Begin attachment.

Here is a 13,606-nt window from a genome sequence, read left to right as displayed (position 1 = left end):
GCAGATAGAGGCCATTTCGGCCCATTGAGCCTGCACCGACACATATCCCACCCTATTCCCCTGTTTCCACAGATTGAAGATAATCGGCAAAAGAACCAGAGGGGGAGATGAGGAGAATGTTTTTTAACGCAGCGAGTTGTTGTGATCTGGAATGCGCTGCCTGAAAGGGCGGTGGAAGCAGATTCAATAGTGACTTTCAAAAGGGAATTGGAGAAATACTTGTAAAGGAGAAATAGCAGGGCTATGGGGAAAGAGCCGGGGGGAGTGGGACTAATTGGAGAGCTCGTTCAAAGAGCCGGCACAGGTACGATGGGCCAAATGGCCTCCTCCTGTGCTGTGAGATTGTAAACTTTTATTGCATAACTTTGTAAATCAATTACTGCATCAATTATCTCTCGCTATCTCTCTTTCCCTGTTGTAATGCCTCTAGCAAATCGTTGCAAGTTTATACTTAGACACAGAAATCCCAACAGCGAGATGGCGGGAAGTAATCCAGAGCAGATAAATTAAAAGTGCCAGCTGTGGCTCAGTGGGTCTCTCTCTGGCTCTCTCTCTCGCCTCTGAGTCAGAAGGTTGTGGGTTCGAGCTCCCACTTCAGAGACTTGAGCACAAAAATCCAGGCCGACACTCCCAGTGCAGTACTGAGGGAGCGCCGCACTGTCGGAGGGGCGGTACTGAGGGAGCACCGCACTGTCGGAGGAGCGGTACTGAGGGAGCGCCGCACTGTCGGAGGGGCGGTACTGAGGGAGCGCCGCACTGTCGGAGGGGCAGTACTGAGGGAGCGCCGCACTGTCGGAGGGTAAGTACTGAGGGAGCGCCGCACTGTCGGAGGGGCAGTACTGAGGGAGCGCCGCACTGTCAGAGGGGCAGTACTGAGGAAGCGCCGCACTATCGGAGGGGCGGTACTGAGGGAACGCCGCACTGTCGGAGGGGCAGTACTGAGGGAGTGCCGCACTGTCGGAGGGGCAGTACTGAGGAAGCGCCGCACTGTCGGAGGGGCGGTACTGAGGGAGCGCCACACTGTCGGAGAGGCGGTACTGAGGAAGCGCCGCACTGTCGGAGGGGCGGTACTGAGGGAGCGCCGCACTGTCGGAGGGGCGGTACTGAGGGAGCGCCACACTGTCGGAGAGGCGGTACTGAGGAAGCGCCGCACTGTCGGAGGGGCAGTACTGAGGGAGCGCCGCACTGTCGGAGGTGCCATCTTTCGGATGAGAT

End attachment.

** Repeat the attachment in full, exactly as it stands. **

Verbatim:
Here is a 13,606-nt window from a genome sequence, read left to right as displayed (position 1 = left end):
GCAGATAGAGGCCATTTCGGCCCATTGAGCCTGCACCGACACATATCCCACCCTATTCCCCTGTTTCCACAGATTGAAGATAATCGGCAAAAGAACCAGAGGGGGAGATGAGGAGAATGTTTTTTAACGCAGCGAGTTGTTGTGATCTGGAATGCGCTGCCTGAAAGGGCGGTGGAAGCAGATTCAATAGTGACTTTCAAAAGGGAATTGGAGAAATACTTGTAAAGGAGAAATAGCAGGGCTATGGGGAAAGAGCCGGGGGGAGTGGGACTAATTGGAGAGCTCGTTCAAAGAGCCGGCACAGGTACGATGGGCCAAATGGCCTCCTCCTGTGCTGTGAGATTGTAAACTTTTATTGCATAACTTTGTAAATCAATTACTGCATCAATTATCTCTCGCTATCTCTCTTTCCCTGTTGTAATGCCTCTAGCAAATCGTTGCAAGTTTATACTTAGACACAGAAATCCCAACAGCGAGATGGCGGGAAGTAATCCAGAGCAGATAAATTAAAAGTGCCAGCTGTGGCTCAGTGGGTCTCTCTCTGGCTCTCTCTCTCGCCTCTGAGTCAGAAGGTTGTGGGTTCGAGCTCCCACTTCAGAGACTTGAGCACAAAAATCCAGGCCGACACTCCCAGTGCAGTACTGAGGGAGCGCCGCACTGTCGGAGGGGCGGTACTGAGGGAGCACCGCACTGTCGGAGGAGCGGTACTGAGGGAGCGCCGCACTGTCGGAGGGGCGGTACTGAGGGAGCGCCGCACTGTCGGAGGGGCAGTACTGAGGGAGCGCCGCACTGTCGGAGGGTAAGTACTGAGGGAGCGCCGCACTGTCGGAGGGGCAGTACTGAGGGAGCGCCGCACTGTCAGAGGGGCAGTACTGAGGAAGCGCCGCACTATCGGAGGGGCGGTACTGAGGGAACGCCGCACTGTCGGAGGGGCAGTACTGAGGGAGTGCCGCACTGTCGGAGGGGCAGTACTGAGGAAGCGCCGCACTGTCGGAGGGGCGGTACTGAGGGAGCGCCACACTGTCGGAGAGGCGGTACTGAGGAAGCGCCGCACTGTCGGAGGGGCGGTACTGAGGGAGCGCCGCACTGTCGGAGGGGCGGTACTGAGGGAGCGCCACACTGTCGGAGAGGCGGTACTGAGGAAGCGCCGCACTGTCGGAGGGGCAGTACTGAGGGAGCGCCGCACTGTCGGAGGTGCCATCTTTCGGATGAGAT